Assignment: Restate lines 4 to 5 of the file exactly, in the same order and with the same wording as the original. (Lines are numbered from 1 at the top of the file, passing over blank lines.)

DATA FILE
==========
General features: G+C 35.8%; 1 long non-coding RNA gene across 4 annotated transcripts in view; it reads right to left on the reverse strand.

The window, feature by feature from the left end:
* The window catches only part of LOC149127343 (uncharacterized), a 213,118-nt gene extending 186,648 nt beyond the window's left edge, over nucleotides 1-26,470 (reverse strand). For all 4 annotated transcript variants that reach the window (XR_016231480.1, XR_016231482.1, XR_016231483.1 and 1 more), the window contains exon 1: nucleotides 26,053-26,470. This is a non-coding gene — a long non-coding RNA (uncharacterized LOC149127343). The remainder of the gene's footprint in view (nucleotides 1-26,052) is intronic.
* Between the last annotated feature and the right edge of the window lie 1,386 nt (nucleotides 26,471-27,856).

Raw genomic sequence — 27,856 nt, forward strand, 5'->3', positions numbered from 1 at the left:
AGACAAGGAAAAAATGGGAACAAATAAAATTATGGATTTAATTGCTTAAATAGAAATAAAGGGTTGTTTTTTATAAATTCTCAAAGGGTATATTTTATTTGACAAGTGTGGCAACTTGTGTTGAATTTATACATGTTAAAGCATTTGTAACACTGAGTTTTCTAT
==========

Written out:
* Between the last annotated feature and the right edge of the window lie 1,386 nt (nucleotides 26,471-27,856).

Raw genomic sequence — 27,856 nt, forward strand, 5'->3', positions numbered from 1 at the left: